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Irish Deed and Army Records Online Covered in Tracing Your Irish Ancestors | 5th Edition | by John Grenham

Irish military Genealogy
Tracing your Irish Ancestors

As we have noted previously, the most important development in Irish genealogy since Mr. John Grenham published the fourth edition of his textbook has been the enormous strides in posting Irish family content on the Internet. This fact has guided the author in his preparation of the new 5th edition of Tracing Your Irish Ancestors, now available from Genealogical.com.  Heretofore we have published excerpts from the 5th edition pertaining to newspaper resources in Ireland, major Irish genealogy websites, and online gravestone inscriptions. The following excerpt from the 5th edition looks at online records of deeds and Irish military service. 


ONLINE ACCESS TO THE REGISTRY OF DEEDS

In the 1960s, the LDS Family History Library microfilmed the indexes of the Registry of Deeds and the full set of memorial bools from 1708 to 1929. In early 2017, the Library began to make these films freely viewable online at familysearch.org/search/catalog/185720. As of August 2018, all 2686 films are freely viewable online. This access promises to change profoundly the status of the Registry as a research source.

Using the site requires mimicking the Procedure in the Registry itself: first examine the Index covering the period and place or person you are interested  in. Remember that before 1752, the New Year began on March 25, making it perfectly possible for a deed to be dated in July and the memorial registered in January of the same year. Some of the Names Index volumes set out the surnames year by year and some consolidate all the surnames for the period covered. It is important (and difficult when using the online microfilm) to be sure which type the volume is–otherwise it is easy to miss a whole run of years. Note the years searched and the volume, page and number of any memorials to be examined in detail. Find the volume number–in the research room if onsite–further down the page on FamilySearch. Go to the page specified and identify the memorial number. Online, this is best done by opening another browser window or tab and calculating a rough location to start; each image represents two pages. It is necessary to download the entire film at a go and many of the films hold more than one volume.

Researching the memorials online is not a job suited to a slow connection, a mobile or a tablet computer.

The Registry of Deeds Index Project Ireland (www.irishdeedsindex.net) is a long-running volunteer project under the aegis of the IGRS that aims to abstract and make available all personal information from the memorials. So far (August 2018) they have covered 28,1771 memorials, almost all eighteenth-century. They also have very useful direct links to the precise starting pages of the various Names and Lands indexes within the digital microfilms.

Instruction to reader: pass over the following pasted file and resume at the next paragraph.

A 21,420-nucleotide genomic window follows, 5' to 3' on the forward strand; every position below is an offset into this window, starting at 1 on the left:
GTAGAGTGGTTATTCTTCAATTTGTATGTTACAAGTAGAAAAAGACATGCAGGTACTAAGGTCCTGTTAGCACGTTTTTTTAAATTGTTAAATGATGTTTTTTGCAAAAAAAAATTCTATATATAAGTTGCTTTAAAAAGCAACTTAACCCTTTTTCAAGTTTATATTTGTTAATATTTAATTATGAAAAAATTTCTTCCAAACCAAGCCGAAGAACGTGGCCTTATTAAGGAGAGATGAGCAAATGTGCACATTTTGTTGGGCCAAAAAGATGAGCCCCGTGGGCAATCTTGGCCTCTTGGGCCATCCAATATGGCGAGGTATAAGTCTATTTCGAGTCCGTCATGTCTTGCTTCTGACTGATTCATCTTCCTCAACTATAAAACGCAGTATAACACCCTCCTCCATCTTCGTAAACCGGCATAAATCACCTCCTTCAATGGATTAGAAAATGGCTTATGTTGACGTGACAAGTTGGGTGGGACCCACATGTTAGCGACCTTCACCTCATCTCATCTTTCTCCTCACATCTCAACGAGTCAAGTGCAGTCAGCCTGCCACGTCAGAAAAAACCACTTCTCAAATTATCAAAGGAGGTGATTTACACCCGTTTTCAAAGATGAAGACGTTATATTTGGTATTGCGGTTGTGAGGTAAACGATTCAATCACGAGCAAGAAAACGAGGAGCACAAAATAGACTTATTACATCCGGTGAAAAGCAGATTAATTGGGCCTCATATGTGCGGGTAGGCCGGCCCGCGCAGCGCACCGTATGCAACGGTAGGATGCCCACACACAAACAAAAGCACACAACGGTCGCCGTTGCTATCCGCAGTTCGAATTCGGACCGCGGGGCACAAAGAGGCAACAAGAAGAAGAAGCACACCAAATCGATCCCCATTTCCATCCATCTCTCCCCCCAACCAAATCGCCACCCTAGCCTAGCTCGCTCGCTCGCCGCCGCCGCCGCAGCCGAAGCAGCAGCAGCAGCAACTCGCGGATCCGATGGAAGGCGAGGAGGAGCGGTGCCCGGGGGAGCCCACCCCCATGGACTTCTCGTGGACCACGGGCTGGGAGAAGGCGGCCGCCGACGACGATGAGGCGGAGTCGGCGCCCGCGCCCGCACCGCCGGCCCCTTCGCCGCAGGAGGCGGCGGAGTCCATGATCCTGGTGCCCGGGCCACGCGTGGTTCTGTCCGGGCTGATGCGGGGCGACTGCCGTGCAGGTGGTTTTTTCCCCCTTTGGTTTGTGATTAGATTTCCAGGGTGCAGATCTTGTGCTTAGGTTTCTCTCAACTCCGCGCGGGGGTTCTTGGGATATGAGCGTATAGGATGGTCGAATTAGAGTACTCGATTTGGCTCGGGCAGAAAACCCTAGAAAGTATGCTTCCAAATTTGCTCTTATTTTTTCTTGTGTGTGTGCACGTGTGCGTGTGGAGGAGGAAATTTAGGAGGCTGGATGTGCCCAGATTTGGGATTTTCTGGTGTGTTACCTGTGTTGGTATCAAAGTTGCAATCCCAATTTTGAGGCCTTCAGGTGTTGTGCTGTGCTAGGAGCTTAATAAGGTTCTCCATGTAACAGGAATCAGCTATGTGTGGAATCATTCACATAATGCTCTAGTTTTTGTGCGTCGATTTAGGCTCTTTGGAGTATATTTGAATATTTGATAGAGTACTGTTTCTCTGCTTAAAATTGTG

Using the online microfilm images is initially cumbersome, but not much more than hefting the giant index and memorial volumes around the Registry of Deeds reading room. With a little practice, the process becomes much clearer and the ease of access it allows is nothing short of revolutionary.

THE IRISH ARMY

The army of independent Ireland only came into official existence in 1922, but those who fought during the guerrilla campaign from 1916 to 1921 were retrospectively treated as if they had been members. They are recorded in the military service pension and medal applications held by the Military Archives and online at militaryarchives.ie (goo.gl/BC4TI6). The applications can run up to 400 pages and contain a wealth of incidental detail. The Military Archives. also have an Irish Army census for 12th-13th November 1922 at census.militaryarchives.ie and a database of medals awarded for service between 1916 and 1921. The Bureau of Military History (bureauofmilitaryhistory.ie) records the oral history of participants in the nationalist struggle between 1913 and 1921.

Personnel records of deceased soldiers are currently available to direct next of kin only. Records for those who left the Defence Forces more than.thirty years ago are held at the Military Archives in Dublin. Correspondence should be addressed to the Officer in Command Officer in Charge, Military Archives, Cathal Brugha Bks, Rathmines, Dublin 6 or militaryarchives@defenceforces.ie.

The “Historical articles” section of www.curragh.info includes a complete list of soldiers and their wives who occupied married quarters in the Curragh camp and Magee barracks in Kildare town up to the 1980s, as well as headstone transcripts from the Curragh military cemetery.

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